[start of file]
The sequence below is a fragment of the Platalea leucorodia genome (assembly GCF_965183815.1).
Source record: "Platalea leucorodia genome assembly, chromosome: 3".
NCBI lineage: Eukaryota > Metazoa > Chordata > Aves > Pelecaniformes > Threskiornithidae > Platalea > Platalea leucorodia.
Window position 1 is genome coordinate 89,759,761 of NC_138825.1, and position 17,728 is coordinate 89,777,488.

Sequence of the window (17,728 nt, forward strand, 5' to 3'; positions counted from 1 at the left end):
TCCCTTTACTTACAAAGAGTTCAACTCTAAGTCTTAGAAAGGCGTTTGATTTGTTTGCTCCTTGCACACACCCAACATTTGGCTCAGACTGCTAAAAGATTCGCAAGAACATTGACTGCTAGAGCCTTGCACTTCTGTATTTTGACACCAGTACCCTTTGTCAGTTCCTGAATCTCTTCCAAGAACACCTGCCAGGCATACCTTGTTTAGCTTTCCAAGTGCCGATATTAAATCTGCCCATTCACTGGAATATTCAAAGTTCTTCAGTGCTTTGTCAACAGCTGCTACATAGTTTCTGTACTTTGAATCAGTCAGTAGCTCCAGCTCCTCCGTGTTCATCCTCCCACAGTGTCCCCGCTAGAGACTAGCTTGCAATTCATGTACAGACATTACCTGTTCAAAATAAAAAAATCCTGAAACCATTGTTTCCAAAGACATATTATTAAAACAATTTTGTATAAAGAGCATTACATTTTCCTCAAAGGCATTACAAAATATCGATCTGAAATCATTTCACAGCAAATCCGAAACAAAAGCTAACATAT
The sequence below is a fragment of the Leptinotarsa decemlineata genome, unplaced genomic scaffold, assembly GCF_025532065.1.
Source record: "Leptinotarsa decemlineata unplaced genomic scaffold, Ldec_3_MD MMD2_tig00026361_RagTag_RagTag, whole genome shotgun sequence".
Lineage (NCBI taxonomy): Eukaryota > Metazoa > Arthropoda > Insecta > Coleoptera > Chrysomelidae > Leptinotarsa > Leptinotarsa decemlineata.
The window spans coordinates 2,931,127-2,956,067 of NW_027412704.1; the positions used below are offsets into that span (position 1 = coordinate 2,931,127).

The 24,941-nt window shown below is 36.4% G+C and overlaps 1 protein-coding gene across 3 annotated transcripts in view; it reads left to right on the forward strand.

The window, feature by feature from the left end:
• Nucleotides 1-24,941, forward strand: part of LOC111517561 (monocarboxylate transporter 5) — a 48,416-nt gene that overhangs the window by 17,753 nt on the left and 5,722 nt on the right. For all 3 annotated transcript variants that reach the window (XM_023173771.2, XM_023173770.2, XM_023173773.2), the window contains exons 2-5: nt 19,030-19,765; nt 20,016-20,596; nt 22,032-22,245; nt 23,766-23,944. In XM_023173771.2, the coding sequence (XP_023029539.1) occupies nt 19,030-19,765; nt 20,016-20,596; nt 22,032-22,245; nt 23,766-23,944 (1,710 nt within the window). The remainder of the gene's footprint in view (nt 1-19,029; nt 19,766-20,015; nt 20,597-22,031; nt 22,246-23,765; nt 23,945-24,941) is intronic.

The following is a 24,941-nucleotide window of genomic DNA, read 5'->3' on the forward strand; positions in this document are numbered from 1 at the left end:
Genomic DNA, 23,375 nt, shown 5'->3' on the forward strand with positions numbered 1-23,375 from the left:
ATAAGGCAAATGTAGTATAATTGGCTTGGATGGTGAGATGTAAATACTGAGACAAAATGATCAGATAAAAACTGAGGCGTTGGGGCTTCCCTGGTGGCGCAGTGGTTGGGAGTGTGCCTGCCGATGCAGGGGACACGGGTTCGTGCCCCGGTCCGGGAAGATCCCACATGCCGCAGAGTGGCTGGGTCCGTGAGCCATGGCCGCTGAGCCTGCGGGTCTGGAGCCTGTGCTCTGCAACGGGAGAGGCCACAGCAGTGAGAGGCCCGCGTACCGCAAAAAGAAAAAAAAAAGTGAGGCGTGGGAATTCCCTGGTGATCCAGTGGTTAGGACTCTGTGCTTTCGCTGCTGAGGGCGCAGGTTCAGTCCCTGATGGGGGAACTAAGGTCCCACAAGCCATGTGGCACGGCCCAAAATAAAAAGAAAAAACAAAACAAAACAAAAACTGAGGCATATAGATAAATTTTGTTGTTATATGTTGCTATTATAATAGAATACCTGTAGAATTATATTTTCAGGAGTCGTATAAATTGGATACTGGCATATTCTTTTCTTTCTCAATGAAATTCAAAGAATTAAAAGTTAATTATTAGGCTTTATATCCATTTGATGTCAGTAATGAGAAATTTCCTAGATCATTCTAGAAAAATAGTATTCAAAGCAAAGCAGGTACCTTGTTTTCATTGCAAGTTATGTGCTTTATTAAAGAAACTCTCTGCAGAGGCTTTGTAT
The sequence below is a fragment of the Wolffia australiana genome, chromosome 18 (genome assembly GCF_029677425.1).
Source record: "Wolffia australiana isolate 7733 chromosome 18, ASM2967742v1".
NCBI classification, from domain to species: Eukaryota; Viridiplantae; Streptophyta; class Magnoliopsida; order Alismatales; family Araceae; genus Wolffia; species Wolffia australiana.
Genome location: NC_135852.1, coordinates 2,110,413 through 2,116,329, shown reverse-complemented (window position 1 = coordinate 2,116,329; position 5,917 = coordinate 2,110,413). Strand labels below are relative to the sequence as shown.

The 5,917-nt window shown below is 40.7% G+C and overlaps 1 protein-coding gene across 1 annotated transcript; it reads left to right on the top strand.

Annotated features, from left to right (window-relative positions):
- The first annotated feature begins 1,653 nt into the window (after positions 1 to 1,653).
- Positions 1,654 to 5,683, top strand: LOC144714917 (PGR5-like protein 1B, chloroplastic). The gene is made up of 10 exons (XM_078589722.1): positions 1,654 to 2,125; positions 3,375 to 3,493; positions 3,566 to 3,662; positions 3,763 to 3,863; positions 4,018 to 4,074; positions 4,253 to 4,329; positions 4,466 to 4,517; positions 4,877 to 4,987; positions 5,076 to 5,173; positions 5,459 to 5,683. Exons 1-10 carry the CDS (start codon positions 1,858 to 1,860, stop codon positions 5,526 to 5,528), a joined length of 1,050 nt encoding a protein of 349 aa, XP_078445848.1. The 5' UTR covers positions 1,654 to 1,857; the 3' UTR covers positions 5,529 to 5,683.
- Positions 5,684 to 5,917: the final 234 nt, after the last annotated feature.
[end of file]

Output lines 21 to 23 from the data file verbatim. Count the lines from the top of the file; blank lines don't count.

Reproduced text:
The 5,917-nt window shown below is 40.7% G+C and overlaps 1 protein-coding gene across 1 annotated transcript; it reads left to right on the top strand.

Annotated features, from left to right (window-relative positions):
- The first annotated feature begins 1,653 nt into the window (after positions 1 to 1,653).